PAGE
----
#6 2006 St. Louis Cardinals over Detroit Tigers (4-1)
The Cards only won 83 games that year but somehow found vengeance after losing the '04 World Series to the Red Sox after having baseball's best record that season.
St. Louis squeaked — and limped — into the playoffs, only taking the central division by 1.5 games after leading it by seven on September 20. The 83 wins by the Cards that year is the worst of any World Series champion in history. They defeated the Tigers that won 95 games that season.
#5 1914 Boston Braves over Philadelphia Athletics (4-0)
Was this a long time ago? Yes. But the result was so bad that it left a Hall-of-Fame manager senseless; selling off nearly his entire team following the sweep.
The Boston Braves were in last place as late as July 4, but went white-hot the rest of the way, going 70-19 to finish the year. The A's had 99 wins that year and a plethora of talent and management, but were outscored 16-6 in the series. A's manager Connie Mack was so frustrated that he sold his MVP second baseman, Eddie Collins, to the Chicago White Sox.
The Braves had players with the names of Rabbit Maranville, Possum Whitted and Iron Davis. Sounds like a family reunion on my dad's Amish side.
#4 2003 Florida Marlins over New York Yankees (4-2)
The Marlins were fresh off a gift: a miracle come from behind win against the Cubs in the NLCS, thanks to Steve Bartman. They also came into the playoffs as the Wild Card that year, finishing 10 games behind the Braves. They had a measly $54 million pay roll that season.
The Yankees were coming off a 101 win season. They had been in the World Series six of the last eight years and had pitchers by the names of Andy Pettitte, Mike Mussina, Roger Clemens and David Wells. They had a payroll of $164 million.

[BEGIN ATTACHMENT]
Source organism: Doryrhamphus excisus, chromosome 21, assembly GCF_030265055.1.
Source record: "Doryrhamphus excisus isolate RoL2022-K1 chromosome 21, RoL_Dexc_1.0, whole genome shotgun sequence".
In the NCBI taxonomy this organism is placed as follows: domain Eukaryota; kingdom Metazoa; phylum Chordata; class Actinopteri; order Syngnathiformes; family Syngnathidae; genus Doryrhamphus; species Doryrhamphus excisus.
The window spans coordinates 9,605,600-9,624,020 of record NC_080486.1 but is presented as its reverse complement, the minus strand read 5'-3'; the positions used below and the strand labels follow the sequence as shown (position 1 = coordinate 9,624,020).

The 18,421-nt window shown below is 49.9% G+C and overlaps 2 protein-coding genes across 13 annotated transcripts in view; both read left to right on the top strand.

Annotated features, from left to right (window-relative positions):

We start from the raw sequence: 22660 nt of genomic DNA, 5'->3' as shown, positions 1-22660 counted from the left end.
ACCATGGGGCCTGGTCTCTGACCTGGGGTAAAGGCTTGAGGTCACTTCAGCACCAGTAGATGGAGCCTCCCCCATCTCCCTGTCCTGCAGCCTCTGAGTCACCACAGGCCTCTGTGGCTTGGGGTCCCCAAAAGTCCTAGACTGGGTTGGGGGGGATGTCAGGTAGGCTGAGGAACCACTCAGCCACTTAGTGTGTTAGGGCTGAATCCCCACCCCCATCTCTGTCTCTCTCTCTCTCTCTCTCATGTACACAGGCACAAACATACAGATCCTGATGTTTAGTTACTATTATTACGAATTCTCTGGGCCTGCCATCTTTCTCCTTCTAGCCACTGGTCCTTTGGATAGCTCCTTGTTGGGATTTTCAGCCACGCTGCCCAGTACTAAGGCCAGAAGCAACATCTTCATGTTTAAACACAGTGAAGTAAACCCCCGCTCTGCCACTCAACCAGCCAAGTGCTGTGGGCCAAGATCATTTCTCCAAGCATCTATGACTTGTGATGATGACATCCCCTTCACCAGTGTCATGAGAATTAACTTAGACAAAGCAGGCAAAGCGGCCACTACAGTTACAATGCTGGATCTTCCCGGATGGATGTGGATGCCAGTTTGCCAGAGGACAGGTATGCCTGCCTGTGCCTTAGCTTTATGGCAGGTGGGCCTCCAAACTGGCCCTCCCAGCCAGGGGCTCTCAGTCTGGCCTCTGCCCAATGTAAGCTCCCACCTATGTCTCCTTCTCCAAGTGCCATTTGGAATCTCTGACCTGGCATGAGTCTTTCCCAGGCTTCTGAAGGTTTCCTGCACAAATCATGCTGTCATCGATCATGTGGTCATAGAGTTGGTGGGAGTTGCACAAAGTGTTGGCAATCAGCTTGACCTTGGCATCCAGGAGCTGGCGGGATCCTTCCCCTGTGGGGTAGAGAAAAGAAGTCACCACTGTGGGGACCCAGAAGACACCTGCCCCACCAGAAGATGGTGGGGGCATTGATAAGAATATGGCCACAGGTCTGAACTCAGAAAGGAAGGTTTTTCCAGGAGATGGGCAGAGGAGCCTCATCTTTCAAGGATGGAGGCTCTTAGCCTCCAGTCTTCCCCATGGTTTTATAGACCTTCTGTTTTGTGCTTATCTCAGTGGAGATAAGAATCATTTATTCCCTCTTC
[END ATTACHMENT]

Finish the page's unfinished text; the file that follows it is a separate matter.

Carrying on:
And oh ya, New York out-hit the Marlins in three of Florida's victories. One of sports' all-time greatest paradoxes?
#3 1960 Pittsburgh Pirates over New York Yankees (4-3)
This World Series featured seven past, present, or future league Most Valuable Players. The Yanks had guys like Mantle, Maris, Berra and Ford. The Pirates, well, they had Roberto Clemente….and a guy named Mazeroski.
What's insane about this series is that the Yankees won their three games by a total of 38-3. The Pirates won the close games though and when it came to a final Game 7 that saw four lead changes, it was the epic 'shot heard around the world' that propelled this series into baseball folklore forever.
Bill Mazeroski, bottom of the 9th. Game. Over.
Maz only had 11 home runs that year, but he made this one count.
It should also be noted that this was one of the true golden eras of any team in the history of sports with the Yankees. They simply were not used to losing. From 1947 to 1964, New York won 15 pennants and 10 World Series championships.
#2 Los Angeles Dodgers over Oakland Athletics (4-1)
We all know this series famous for the Kirk Gibson home run. But let me remind you that Gibson was not only ruled out for the game — and possible series — due to nagging knee and hamstring injuries, but he also had the flu. Either Tommy Lasorda is one nutty guy or he was smoking some serious peace pipe that night.
The A's were in the middle of the 'roided up 'Bash Bros.' dynasty. They would take three AL pennants in a row from '88-'90. They won 104 games in 1988 and had the most dominant closer in the game in Dennis Eckersley.
The Doyers won 94 games, but amazingly didn't rank in the top five in any major NL category. In fact, they only hit .248 on the season.
The famous 'I don't believe what I just saw' call made by announcer Jack Buck is one of the most famous of it's kind in the history of sports. It was also Gibson's only at-bat in the series. And of course, his shot came off the typically error-less Eckersley.
Lasorda, you crazy goon. You tried to make a little magic to make your team believe you could beat the unbeatable. And you pulled it off. Mark McGwire, Jose Canseco and the rest of the A's only scored 11 runs all series.
#1 1969 New York Mets over Baltimore Orioles (4-1)
The 'Miracle Mets' pulled off just that in 1969, a miracle — the unlikeliest of World Series champions in the history of the sport.
The Orioles had Frank Robinson and Boog Powell, who combined for 69 homers and 221 RBIs that season. They also had pitchers Mike Cuellar and Dave McNally, who had 20 wins each. Throw in a Hall-of-Fame second baseman — Brooks Robinson — and the Orioles won 109 that year.
The Mets were only in their 8th year of existence and never finished with a winning record. In fact, they had never finished better than 9th place out of the 10 NL teams and lost over 100 games five times.
The Cubs led the division for most of the season before suffering a late-season collapse, opening the door for the 'Amazin' Mets.'
The video above is one of the coolest vintage baseball pieces I've seen.
Photo Credit: (Top-Giants): Getty – By:– Collection:
Getty – By: -Collection: